Shantanu tells us about Firefox’s Incognito mode and asks us to stop drooling over Google Chrome’s privacy mode labeled Incognito. Does Firefox have an Incognito mode? – Yes. Is it better than Google Chrome’s Incognito mode? – Hell no.
When it comes to the masses security is 80% usability and just 20% technology.
Picture the following 2 scenarios involving an imaginary but very plausible conversation with my very real and reasonably tech-savvy Dad (2 email accounts, has an Orkut profile, uses Linux once in a while, online banking, composes videos of family photos with narration etc… is he cool or what!)
Scenario 1 (Google Chrome)
[ Varun ]
- Dad open up Google Chrome.
- Click on the page icon at the end of the address bar.
- Select “New Incognito Window” from the menu options.
Whenever you do serious stuff such as online banking use this mode, OK?
[ Dad ] - Sure son! That’s easy. You are the bestest son ever!
Scenario 2 (Mozilla Firefox)
[ Varun ]
- Dad open up the Windows Run dialog.
- Type firefox -ProfileManager.
- Click on “Create profile”.
- Enter “Incognito” as the profile name.
- Hit Finish.
- Select “Incognito” from the list of profiles.
- Click on”Start Firefox”.
- Go to Edit >> Preferences >> Privacy.
- Select “Always clear my private data when I close Firefox”.
- Unselect “Ask me before clearing private data” and you are done.
[ Dad ] - My dear Varun, let me tell you about something called Google Chrome and something called the Incognito mode… Step 1 – Open Google Chrome….
Browsing is an everyday affair for a large chunk of the computer user population. Privacy mode should be an equally “everyday” affair and should not involve them having to change settings, create new profiles, shortcuts etc.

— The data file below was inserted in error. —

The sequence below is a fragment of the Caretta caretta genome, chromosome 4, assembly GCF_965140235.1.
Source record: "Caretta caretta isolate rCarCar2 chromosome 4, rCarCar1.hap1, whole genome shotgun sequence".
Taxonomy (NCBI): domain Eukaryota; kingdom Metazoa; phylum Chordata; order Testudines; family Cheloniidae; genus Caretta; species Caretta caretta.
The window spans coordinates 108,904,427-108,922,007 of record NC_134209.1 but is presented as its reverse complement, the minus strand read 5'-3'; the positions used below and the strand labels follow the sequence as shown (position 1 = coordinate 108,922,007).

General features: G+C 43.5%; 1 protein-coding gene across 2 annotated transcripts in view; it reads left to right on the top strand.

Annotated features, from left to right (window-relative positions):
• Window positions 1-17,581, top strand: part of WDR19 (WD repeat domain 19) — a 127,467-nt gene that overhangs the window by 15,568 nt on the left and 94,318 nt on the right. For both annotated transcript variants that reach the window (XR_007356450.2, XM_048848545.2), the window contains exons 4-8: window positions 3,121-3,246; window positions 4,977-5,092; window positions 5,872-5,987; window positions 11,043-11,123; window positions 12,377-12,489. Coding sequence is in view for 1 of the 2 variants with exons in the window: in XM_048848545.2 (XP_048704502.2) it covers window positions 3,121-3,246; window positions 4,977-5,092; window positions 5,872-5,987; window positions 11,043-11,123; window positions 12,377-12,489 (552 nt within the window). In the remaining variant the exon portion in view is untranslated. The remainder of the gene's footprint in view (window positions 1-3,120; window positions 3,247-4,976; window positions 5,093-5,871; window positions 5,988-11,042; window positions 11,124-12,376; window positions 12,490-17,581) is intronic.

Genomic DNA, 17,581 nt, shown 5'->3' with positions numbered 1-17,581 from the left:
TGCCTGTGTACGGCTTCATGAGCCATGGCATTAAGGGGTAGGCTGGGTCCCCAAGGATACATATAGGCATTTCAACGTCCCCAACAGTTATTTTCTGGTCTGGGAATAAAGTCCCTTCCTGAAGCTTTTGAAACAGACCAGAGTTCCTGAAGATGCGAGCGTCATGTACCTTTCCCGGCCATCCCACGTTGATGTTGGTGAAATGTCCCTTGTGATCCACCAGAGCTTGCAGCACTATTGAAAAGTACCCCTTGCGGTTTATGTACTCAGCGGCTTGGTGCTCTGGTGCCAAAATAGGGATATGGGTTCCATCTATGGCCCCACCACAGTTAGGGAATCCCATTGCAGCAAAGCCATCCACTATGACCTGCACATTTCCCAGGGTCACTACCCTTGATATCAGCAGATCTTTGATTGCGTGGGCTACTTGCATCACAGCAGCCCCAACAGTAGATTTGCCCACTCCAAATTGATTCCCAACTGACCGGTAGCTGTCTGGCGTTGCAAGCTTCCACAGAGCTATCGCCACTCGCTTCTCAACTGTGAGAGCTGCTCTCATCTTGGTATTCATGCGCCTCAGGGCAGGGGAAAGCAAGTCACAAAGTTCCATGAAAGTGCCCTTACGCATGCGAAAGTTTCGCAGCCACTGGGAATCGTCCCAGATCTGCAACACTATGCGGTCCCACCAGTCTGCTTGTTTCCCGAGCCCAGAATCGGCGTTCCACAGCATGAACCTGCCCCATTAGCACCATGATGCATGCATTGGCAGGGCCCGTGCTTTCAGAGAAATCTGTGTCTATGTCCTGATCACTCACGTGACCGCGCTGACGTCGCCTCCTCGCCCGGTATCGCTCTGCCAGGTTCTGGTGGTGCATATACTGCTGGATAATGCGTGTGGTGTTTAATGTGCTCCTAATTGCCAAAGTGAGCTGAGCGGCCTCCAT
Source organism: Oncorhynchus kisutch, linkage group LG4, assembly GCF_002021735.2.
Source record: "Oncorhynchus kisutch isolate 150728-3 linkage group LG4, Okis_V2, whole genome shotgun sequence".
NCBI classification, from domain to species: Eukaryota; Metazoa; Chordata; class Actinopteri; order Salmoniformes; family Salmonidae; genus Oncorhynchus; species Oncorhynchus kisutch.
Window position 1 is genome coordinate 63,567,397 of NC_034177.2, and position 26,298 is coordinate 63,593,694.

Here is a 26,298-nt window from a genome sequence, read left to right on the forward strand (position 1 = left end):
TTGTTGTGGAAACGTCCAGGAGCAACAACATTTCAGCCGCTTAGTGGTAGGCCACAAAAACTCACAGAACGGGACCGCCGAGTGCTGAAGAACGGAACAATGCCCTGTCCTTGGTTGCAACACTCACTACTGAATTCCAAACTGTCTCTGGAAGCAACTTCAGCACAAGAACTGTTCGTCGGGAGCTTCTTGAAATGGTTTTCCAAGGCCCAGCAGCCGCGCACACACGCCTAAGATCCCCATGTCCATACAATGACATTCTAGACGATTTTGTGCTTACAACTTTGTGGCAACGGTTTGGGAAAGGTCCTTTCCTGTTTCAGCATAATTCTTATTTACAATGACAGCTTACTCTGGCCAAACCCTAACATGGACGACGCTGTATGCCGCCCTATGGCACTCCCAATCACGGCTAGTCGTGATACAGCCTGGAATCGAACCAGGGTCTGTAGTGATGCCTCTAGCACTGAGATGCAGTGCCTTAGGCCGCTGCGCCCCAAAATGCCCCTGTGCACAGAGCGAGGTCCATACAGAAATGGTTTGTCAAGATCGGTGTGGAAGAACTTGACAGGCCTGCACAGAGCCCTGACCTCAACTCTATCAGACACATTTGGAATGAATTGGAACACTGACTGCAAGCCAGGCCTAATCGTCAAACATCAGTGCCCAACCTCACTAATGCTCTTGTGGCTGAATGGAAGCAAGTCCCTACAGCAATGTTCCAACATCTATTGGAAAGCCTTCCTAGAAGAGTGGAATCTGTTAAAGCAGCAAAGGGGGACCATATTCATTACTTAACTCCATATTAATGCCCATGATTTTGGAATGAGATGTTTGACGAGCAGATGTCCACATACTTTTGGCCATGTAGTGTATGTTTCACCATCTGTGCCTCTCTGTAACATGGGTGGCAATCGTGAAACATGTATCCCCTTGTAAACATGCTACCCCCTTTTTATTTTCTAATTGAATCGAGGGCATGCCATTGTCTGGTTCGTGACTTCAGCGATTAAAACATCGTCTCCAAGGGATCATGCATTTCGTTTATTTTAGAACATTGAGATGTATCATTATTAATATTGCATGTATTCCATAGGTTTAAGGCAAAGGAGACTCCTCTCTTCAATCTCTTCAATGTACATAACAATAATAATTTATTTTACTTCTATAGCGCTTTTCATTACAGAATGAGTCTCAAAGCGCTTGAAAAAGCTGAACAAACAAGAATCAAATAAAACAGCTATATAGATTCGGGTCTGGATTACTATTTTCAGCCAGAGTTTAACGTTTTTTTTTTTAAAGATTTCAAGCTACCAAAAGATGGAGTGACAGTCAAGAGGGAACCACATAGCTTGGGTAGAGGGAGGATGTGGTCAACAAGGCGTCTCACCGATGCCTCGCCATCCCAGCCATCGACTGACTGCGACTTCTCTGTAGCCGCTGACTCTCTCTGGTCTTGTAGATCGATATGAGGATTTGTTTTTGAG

Another reason why I prefer Google Chrome over Mozilla Firefox is the safer process model. Even if one were to use the Firefox Incognito mode the individual tabs are not protected from each other and bad stuff like CSRF (cross-site request forgery) and XSS (Cross-site scripting) can still happen. In Chrome, by design, individual applications/websites are cordoned off from each other. I am sure it is not fool-proof but it is way better than all current browsers.
Lastly the Google Chrome Incognito mode is a read-only mode. It does not write anything to disk. No cache, no cookies, nothing. It’s default behaviour is secure and there is nothing you can do to change it. The Incognito mode will remain what it is on every Google Chrome browser, whether it is my home PC or work PC.
The Firefox Incognito mode outlined in Shantanu’s post still writes to the hard disk. The cleaning up is post-event and not by design. Also if you do exactly what is mentioned in that post you are still NOT cleaning up persistent cookies, offline website data (created by extensions) and saved passwords. You have to check a few more boxes to clean these up. If a hardcore geek like Shantanu (the dude writes well, hacks stuff and has a bunch of interesting-looking downloads on his blog!) can oversee these options imagine what it imagines for people who want their browser to just work.
Am I drooling over Chrome’s Incognito feature? – Not exactly but I _am_ impressed. When designing software especially end-user software think secure by design, think secure out of the box, think usability and think of my Dad-equivalent whoever it might be in your case.
P.S. – Dad if you are reading this do you agree with me?
EDITS – 2008-09-12 Chrome not resilient to XSS, just CSRF (Thanks Shantanu!)